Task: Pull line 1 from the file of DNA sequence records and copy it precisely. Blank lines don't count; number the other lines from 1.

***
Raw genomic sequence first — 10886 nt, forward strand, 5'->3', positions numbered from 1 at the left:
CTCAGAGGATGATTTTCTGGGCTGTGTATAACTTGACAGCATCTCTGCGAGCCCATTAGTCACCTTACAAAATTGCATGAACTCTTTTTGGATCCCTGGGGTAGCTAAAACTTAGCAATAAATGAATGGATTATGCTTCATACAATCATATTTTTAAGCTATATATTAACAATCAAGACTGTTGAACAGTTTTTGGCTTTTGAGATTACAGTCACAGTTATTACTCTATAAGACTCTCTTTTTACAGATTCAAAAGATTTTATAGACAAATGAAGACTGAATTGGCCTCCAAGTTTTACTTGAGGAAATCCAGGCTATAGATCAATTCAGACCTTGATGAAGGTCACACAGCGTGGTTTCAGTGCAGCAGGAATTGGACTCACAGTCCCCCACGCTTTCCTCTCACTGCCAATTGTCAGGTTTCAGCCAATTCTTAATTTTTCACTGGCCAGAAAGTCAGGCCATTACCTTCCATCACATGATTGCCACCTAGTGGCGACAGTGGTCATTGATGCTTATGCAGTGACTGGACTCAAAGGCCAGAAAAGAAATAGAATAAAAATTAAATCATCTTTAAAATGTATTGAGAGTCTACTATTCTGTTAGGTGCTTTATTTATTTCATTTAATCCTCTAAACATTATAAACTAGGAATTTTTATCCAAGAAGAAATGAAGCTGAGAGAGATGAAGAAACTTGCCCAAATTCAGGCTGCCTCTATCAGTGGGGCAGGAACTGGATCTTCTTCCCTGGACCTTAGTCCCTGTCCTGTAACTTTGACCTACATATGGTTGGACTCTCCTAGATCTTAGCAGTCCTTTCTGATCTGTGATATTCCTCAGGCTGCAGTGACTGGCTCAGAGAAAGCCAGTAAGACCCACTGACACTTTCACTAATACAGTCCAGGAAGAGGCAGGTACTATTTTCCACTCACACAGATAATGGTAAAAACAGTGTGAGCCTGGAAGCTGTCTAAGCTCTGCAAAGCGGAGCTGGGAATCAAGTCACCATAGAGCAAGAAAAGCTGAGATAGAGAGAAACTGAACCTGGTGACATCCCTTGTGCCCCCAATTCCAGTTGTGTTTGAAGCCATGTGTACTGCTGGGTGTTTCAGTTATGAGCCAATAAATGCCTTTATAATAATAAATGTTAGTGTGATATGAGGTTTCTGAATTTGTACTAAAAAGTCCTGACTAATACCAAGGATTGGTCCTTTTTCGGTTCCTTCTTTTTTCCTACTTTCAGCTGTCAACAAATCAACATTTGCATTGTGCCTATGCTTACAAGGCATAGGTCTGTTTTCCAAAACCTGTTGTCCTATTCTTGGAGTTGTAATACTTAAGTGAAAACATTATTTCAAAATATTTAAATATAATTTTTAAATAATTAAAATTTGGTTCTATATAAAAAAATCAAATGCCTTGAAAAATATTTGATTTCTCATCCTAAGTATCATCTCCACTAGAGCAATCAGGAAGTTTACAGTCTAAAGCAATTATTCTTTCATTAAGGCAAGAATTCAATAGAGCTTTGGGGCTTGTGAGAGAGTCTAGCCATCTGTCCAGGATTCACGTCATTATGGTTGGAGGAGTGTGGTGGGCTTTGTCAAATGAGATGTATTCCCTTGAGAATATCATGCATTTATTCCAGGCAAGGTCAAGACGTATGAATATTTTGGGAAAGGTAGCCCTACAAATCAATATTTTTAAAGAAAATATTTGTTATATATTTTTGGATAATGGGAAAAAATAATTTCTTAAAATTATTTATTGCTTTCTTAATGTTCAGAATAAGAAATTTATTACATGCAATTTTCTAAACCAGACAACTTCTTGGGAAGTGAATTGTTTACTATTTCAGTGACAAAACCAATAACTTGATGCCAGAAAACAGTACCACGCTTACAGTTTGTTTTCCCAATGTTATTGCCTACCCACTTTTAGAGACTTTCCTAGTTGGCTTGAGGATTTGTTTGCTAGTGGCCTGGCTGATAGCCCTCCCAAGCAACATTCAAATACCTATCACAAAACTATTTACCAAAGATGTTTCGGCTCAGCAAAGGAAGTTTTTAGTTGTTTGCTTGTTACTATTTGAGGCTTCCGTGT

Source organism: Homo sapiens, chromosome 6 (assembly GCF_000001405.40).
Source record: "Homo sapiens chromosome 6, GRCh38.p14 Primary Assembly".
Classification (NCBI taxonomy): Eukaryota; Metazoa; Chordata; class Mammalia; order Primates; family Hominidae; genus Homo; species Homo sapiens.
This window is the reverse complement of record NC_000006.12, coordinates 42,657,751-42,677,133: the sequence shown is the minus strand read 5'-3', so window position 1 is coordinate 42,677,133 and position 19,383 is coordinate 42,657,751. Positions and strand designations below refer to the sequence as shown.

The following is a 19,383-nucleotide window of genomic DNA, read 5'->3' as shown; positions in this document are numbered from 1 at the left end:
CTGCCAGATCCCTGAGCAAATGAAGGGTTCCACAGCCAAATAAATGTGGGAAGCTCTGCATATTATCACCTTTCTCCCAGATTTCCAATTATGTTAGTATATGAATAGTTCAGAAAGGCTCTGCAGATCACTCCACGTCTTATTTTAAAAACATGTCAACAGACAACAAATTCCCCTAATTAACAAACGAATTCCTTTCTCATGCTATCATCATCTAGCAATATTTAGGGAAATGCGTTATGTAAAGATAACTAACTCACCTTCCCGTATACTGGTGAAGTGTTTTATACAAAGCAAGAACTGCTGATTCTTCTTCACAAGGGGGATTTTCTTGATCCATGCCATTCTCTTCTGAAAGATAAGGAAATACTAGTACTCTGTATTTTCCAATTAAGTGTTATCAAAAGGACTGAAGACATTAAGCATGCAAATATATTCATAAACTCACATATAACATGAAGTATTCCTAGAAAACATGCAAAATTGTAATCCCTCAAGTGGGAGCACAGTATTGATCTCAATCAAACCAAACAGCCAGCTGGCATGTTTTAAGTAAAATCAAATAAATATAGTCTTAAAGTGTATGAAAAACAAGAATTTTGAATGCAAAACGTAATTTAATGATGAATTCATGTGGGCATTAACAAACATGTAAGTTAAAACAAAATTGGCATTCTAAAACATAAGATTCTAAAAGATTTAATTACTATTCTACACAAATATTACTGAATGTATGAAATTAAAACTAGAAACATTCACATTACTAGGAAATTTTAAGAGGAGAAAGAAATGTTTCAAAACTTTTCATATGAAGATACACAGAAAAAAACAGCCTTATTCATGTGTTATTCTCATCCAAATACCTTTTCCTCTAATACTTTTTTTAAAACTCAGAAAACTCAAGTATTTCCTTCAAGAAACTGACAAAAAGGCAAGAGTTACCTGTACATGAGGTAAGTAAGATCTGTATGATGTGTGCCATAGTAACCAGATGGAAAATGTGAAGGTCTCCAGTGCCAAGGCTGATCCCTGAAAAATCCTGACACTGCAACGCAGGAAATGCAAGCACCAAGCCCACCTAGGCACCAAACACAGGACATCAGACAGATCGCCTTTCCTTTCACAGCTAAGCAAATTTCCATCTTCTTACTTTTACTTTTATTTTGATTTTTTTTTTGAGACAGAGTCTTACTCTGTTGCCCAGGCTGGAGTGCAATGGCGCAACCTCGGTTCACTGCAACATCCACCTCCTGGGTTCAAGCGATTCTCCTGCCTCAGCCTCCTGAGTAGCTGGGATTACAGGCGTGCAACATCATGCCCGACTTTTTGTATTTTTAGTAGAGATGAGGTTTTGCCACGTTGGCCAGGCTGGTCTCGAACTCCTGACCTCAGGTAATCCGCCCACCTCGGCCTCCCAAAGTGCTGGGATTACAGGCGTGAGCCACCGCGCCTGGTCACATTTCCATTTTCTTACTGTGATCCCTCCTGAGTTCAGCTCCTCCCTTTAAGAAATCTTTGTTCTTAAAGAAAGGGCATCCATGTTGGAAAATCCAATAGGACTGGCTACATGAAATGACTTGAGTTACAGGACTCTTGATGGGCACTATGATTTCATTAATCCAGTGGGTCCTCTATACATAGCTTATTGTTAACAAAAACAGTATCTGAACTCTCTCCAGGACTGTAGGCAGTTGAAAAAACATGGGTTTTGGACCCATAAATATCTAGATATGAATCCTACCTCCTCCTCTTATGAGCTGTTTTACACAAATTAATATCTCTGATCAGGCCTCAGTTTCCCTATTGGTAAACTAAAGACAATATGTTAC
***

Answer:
Raw genomic sequence first — 10886 nt, forward strand, 5'->3', positions numbered from 1 at the left: